Cruise Industry Trends From the 70s to 90s
In 1974, to boost a declining market, Cunard Line Limited, the company running transatlantic travel service between New York and London with the Queen Elizabeth II, hired international celebrities to perform cabaret acts aboard ship. They advertised the crossing as a vacation/entertainment experience with Las Vegas – caliber shows.
The QE2, still one of the fastest passenger liners afloat with a maximum cruising speed of 38 knots, was the perfect vessel to inaugurate these changes. While it was fast enough to whisk passengers from London to New York in just four days, it was elegant enough to stage big productions. The QE2 also ushered in the concept of “one-class” cruising, as the ship’s facilities and amenities were made available to all passengers. Regardless of the staterooms or berths passengers had booked, they enjoyed the same service, menus, entertainment, and activities. The idea caught on, and the general public began taking cruises for short vacations, rather than solely as a means of transportation. Of course, it would only be fair to also give credit to the creators of the original “Love Boat” 1970s television series for the resurgence in popularity of romantic cruises for singles and couples. While the show’s storylines were made of the usual Hollywood fluff, its gorgeous scenery and exotic ports of call had an undeniable impact on millions of viewers every week.
The cruise industry broke new ground again in the 1980s launching a fleet of giant passenger liners, some capable of carrying over 2,000 people. These megaships were built exclusively for vacationers, maintaining a cruising schedule to sun-drenched locales around the globe. Unlike their predecessors, this fleet was designed as all-inclusive magnificent floating hotels with casinos, running tracks, spas, champagne and caviar bars, basketball courts, private stateroom verandahs, and three-story nightclubs. Suddenly, ports of call were not the main selling point for travelers. Instead, people were interested in the whole experience of just being on board. Carnival Cruise Lines made quite a splash marketing its shipboard experience rather than its destinations to the vacationing public.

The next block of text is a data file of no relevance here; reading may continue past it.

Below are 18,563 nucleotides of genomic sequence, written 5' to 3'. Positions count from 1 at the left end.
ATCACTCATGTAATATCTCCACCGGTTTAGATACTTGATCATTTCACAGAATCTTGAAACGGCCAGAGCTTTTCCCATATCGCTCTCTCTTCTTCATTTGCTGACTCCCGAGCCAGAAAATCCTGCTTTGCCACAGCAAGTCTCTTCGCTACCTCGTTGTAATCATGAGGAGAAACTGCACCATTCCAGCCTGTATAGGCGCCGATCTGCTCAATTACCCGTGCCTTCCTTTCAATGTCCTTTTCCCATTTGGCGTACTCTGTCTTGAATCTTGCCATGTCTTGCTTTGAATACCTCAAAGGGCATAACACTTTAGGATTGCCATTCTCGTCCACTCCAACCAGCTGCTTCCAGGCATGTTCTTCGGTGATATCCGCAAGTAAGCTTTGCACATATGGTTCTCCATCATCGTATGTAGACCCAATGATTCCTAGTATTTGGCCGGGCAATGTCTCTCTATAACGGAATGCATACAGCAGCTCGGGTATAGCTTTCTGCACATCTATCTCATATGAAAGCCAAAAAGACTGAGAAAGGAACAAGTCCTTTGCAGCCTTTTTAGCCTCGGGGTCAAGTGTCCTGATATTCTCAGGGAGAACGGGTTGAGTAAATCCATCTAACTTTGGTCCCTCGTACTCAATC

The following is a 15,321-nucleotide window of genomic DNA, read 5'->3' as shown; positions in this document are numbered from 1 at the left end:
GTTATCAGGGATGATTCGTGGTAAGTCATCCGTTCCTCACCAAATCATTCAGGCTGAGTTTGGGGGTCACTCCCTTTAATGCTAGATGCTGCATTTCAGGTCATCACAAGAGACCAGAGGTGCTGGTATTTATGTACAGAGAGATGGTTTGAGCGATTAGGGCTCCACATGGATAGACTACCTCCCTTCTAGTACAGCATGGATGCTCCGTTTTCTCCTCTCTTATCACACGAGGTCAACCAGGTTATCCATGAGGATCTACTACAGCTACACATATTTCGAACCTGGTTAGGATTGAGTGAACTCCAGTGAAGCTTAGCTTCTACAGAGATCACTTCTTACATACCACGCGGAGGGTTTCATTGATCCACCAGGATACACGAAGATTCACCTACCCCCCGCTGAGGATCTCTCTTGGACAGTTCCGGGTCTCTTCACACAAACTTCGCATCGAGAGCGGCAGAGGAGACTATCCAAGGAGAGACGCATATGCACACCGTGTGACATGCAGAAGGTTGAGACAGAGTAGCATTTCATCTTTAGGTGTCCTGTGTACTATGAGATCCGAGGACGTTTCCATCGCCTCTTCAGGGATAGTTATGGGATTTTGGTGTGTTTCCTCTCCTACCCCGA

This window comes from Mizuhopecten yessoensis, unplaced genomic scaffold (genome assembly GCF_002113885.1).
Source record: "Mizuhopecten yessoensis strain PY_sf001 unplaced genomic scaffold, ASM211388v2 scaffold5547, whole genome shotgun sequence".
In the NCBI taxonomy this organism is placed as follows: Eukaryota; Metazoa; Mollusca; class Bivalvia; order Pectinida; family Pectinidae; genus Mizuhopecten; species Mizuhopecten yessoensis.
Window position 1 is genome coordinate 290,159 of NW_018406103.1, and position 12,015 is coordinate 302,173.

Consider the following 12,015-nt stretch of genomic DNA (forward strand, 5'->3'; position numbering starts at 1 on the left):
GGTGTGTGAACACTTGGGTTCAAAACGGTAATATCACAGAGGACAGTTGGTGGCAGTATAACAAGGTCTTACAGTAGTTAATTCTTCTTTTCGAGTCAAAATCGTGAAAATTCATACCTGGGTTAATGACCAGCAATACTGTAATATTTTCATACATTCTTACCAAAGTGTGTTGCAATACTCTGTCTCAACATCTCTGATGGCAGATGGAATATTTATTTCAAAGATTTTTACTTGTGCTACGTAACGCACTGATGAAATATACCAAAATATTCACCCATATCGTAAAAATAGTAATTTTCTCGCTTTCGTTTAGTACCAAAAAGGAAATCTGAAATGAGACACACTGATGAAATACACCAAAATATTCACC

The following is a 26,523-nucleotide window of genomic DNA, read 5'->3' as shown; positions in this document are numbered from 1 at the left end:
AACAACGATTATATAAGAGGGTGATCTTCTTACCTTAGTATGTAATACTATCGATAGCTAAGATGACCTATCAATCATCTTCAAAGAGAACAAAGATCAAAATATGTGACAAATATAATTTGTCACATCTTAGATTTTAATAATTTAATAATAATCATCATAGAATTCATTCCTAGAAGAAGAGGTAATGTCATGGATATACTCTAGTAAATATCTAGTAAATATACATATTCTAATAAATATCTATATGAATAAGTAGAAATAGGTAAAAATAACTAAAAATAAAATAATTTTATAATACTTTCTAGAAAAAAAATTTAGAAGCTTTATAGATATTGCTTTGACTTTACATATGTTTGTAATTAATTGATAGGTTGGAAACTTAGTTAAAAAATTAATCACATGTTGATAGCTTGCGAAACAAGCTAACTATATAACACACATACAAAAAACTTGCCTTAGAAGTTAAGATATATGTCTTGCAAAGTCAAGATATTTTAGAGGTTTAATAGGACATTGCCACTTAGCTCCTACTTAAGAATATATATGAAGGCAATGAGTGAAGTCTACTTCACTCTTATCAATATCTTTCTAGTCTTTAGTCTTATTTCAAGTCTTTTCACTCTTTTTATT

Quickly, many other major cruise lines followed suit. Throughout these new glittering palaces the message was “luxury for the masses,” and for the most part, this is still the rallying cry of the cruise industry.
Where have the wealthy pleasure cruisers gone? The upscale cruise lines found their niche as well by using a fleet of smaller ships that can visit secluded ports, avoiding the popular bustle of big-name destinations. Additionally, concern for the environment has created cruise itineraries that involve ecologically friendly agendas. Termed “eco-tours,” this new branch of the tourism industry balances the needs of the environment with the desire to see the world. Companies specializing in eco-cruises focus on education, wildlife, and relaxation, rather than entertainment, gambling, and margaritas. The ships are small and fares are often high, but they guarantee exotic, quiet destinations and a healthy conscience. The markets continue to grow steadily for these specialized companies.